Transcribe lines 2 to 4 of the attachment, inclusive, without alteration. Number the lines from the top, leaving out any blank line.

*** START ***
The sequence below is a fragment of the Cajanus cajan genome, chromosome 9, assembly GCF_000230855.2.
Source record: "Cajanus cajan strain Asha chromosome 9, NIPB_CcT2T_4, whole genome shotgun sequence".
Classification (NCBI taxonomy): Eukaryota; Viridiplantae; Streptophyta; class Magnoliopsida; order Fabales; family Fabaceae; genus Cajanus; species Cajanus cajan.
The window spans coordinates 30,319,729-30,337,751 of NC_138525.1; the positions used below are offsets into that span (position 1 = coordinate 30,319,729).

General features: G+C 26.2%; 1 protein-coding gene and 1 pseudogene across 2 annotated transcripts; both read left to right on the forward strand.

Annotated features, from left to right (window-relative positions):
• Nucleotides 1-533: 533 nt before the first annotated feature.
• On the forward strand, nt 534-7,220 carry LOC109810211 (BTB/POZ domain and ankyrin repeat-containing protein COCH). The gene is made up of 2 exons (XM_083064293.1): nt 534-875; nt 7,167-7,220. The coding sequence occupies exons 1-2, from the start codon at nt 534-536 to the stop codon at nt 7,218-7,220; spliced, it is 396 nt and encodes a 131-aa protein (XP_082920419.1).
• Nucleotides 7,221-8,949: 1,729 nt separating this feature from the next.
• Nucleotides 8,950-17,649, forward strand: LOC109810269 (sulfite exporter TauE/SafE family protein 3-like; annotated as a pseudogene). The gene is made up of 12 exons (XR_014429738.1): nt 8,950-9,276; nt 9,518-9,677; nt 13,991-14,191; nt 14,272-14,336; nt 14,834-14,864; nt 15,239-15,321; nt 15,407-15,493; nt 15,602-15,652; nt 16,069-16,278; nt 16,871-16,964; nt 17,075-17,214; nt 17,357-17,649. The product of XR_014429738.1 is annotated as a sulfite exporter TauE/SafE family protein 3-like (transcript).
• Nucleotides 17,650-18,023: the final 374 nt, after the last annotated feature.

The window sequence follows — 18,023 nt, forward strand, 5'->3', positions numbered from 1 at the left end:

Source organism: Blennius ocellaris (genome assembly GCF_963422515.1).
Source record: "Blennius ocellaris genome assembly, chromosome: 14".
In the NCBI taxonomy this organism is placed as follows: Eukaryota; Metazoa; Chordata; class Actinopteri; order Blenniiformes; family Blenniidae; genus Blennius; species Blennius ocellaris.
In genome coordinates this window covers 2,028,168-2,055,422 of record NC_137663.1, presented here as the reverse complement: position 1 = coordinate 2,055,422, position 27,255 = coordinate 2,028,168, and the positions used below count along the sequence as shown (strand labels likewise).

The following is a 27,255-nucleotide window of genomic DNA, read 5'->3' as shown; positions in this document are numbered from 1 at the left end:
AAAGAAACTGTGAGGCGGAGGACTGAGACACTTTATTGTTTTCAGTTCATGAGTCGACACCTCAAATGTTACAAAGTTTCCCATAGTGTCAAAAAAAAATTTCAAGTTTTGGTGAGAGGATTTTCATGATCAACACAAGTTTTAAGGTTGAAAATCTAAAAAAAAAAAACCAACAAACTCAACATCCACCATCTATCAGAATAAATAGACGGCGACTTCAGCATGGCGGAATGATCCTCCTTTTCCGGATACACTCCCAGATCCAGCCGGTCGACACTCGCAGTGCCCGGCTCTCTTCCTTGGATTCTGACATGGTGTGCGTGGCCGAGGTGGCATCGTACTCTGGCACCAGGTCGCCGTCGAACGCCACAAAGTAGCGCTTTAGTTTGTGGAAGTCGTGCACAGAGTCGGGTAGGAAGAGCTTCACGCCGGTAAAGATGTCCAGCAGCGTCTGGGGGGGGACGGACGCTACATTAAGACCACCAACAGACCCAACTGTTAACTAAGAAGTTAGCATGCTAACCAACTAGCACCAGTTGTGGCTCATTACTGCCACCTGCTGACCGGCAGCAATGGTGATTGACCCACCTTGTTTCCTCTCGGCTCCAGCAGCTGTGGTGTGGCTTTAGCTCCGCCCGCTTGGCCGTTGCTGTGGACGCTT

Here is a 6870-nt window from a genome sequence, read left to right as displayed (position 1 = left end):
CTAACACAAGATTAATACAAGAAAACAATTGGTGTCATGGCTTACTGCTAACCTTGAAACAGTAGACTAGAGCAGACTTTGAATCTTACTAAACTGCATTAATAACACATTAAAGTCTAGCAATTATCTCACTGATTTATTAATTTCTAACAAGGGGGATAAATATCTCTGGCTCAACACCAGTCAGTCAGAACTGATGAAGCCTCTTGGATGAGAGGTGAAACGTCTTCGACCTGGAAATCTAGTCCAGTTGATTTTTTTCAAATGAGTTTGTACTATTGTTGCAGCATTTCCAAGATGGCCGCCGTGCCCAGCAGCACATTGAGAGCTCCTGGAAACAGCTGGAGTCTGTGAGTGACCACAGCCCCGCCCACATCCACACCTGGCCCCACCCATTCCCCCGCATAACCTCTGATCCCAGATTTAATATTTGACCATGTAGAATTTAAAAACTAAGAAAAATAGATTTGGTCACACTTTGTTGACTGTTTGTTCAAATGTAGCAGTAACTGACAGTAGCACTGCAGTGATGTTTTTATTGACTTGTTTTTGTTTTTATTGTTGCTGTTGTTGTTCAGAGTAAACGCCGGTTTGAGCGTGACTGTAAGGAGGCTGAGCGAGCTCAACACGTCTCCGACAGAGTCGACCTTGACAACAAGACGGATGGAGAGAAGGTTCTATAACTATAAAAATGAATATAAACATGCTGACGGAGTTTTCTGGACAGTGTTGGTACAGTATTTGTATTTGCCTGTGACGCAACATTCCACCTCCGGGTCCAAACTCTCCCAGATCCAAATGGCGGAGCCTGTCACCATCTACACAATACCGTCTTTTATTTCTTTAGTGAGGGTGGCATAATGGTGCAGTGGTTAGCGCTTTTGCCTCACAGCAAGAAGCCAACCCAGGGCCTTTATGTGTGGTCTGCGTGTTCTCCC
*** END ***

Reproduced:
Source record: "Cajanus cajan strain Asha chromosome 9, NIPB_CcT2T_4, whole genome shotgun sequence".
Classification (NCBI taxonomy): Eukaryota; Viridiplantae; Streptophyta; class Magnoliopsida; order Fabales; family Fabaceae; genus Cajanus; species Cajanus cajan.
The window spans coordinates 30,319,729-30,337,751 of NC_138525.1; the positions used below are offsets into that span (position 1 = coordinate 30,319,729).